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The Benefits of Creating Shared Value as a Business Strategy

Feb 06, 2013   |   Business & Management
Dr. Ingo Bobel

Q & A with Dr. Ingo Böbel, Professor of Economics and Strategy at International University of Monaco

By Gail Whitaker, DM

Colorado Technical University launched our Distinguished Lecturer Series with Amy Powell, Director of Operations for Starbucks Coffee Co. The CTU Distinguished Lecturer Series continued with Dr. Ingo Böbel, a published author and scholar who has had a profound impact on industrial organization research. In 2012, Dr. Böbel was ranked 46 by The Economist out of 250 nominations for the “BUSINESS PROFESSOR OF THE YEAR AWARD”. I had the opportunity to gain Dr. Böbel’s insight on Creating Shared Value (CSV) and its impact on the future of business. I hope you’ll take advantage of this unique opportunity to learn from this renowned expert. Click here to watch a recording.

What is Creating Shared Value?

Creating Shared Value, or CSV, carries the idea that in order to overcome the profound and harmful disconnect between the needs of society and of business, a business must create value for society alongside creating value for shareholders. This ensures long-term success by intrinsically placing societal issues at the core of a company’s strategy and operations. Ultimately, it drives the relationship between humanity and business. It is the next major transformation in management thinking.

Why do we see this disconnect between business and society?

For the most part, business is designed to create value and prosperity. Company profitability and growth are top priorities, but this causes companies to adopt a very narrow model of value creation. As a result, many societal needs are left unmet, which means the growth and innovation needed to create long-term value and success diminish severely for both the business and society.

In some ways, companies are trying to improve. There is greater focus on corporate social responsibility (CSR), but these initiatives focus too heavily on compliance to regulations and philanthropy aimed at improving a company’s public reputation. There isn’t a genuine desire to create shared value that fosters truly transformational economic and societal improvements.

Why are more companies embracing CSV as part of their “new” business model?

The awareness of major societal challenges is mounting. The intensity of the global financial crisis has caused many organizations to reexamine their role in creating “something negative” and how their prosperity may be at the expense of society. Organizational leaders see the legitimacy of business declining and are starting to pay attention.

CSV is a positive step in the right direction. Organizations have an opportunity to redefine the purpose of business in society, to transform thinking and practice about the role of the corporation in society and to legitimize business again.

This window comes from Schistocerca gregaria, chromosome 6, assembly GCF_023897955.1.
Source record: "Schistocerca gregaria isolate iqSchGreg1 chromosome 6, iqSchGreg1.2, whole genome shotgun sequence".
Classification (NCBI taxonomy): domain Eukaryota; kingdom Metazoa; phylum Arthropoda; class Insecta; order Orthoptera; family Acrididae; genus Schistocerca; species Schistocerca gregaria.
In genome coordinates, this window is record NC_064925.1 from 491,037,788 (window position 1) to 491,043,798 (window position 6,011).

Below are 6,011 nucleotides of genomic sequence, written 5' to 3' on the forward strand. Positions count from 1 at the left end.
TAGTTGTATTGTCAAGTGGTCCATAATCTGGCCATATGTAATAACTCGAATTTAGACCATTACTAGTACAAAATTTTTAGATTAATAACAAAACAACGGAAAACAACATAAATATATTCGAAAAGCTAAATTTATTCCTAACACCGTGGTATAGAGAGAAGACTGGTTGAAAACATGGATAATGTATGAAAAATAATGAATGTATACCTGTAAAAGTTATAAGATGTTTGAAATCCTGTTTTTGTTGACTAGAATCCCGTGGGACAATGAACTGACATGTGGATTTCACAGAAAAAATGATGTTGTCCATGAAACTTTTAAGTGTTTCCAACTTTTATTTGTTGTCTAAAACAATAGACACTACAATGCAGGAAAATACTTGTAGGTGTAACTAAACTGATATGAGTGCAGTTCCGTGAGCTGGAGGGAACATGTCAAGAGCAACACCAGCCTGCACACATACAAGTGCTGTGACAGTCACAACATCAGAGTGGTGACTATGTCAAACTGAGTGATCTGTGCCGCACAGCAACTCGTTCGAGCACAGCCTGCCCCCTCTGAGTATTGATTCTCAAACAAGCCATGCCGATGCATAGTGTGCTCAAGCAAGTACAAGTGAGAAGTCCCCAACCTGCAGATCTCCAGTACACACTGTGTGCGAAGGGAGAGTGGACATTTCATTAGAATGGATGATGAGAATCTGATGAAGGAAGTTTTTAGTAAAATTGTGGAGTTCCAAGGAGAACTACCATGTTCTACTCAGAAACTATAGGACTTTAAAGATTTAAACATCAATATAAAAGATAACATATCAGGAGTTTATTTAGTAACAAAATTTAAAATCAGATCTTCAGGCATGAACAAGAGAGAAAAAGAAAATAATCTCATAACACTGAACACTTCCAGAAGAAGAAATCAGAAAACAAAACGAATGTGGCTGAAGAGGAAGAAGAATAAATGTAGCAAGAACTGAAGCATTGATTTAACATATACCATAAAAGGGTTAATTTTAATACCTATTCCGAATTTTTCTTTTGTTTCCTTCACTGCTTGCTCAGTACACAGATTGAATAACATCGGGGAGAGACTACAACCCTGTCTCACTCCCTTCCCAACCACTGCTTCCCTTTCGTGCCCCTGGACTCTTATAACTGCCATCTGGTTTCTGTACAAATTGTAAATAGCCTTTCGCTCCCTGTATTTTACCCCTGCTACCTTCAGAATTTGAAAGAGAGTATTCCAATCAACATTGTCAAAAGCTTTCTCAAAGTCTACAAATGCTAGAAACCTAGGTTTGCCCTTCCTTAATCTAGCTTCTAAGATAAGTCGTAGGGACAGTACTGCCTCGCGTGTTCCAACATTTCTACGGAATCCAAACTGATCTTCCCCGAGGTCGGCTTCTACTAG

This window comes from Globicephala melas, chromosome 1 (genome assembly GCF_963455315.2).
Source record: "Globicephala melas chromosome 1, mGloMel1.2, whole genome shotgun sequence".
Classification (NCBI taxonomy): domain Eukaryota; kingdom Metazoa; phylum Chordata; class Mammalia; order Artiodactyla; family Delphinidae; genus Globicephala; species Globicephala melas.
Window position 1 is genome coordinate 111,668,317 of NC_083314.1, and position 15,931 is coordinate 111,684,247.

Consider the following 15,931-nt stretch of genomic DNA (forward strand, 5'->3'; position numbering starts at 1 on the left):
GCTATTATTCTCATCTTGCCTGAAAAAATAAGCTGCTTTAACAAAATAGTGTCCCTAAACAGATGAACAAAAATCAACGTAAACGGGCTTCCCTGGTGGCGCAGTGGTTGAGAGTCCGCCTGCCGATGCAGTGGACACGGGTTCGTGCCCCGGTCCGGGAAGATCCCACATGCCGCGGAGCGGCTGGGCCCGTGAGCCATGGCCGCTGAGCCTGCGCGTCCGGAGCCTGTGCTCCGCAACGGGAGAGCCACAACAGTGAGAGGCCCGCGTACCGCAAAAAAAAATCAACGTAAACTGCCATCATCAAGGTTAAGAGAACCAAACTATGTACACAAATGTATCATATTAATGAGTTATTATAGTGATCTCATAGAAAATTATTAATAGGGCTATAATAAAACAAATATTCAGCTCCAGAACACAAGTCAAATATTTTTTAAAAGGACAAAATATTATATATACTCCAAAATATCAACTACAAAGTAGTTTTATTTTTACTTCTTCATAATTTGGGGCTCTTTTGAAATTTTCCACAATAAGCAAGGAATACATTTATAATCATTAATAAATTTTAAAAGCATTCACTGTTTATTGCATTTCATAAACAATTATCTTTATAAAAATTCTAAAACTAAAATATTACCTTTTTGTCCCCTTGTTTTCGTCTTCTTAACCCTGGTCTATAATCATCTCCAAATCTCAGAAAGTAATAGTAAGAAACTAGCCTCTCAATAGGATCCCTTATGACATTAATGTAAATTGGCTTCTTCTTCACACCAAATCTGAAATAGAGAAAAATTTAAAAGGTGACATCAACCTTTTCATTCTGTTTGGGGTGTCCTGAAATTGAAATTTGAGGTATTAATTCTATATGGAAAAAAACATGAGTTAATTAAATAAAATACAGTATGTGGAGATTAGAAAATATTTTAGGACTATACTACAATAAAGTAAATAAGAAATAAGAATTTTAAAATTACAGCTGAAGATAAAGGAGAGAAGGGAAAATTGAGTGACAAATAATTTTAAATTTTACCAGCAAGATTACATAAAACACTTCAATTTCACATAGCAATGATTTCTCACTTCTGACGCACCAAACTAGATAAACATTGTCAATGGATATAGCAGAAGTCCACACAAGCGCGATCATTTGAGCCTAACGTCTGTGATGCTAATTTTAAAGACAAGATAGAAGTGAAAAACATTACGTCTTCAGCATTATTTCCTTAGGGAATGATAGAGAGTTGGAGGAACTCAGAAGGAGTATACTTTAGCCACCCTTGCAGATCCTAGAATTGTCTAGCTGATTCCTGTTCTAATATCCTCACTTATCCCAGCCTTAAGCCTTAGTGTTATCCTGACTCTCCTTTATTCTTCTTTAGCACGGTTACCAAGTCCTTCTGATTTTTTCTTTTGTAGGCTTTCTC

How are companies deploying the concept of CSV?

CSV rests on three fundamental levels:

  • Reconceiving customer needs, products, and markets
  • Redefining productivity in the value chain
  • Enabling local cluster development

There are many examples of how well known organizations are applying CSV. Here are two:

Novo Nordisk is a Danish pharmaceutical company has taken steps to align the needs of patients and stakeholders with their business strategy. They are committed to changing diabetes for millions of Americans affected or at risk and see recognize the value contribution they make to public health and to their business.

Nestle reconfigured their entire value chain in areas with the greatest potential for joint value optimization between their business and society. The outcome was to make a clear decision to focus and concentrate on three particular business areas: nutrition, water and rural development. 

How does a company measure the success of its CSV initiative?

Measuring CSV is still in its infant stage. “Companies cannot know the extent to which they are creating shared value if they do not measure their progress on social objectives and, importantly, the degree to which social performance improves economic value for the business,” says a report on the topic. Yet, efforts to rigorously track the interdependency between social and business results are still emerging. Companies are beginning to anchor rather pragmatic shared value measurement tools in their strategy. This measurement process rests on four pillars:

  1. Identify the social issues to target
  2. Make the business case
  3. Track the progress.
  4. Measure results and use insights to unlock new value.

Of course, this only touches the surface of measurement. CSV covers a wide range of a company’s activities and some business benefits are easier to measure than others. We have a lot to learn about CSV, but many organizations are setting a strong foundation from which we can grow.

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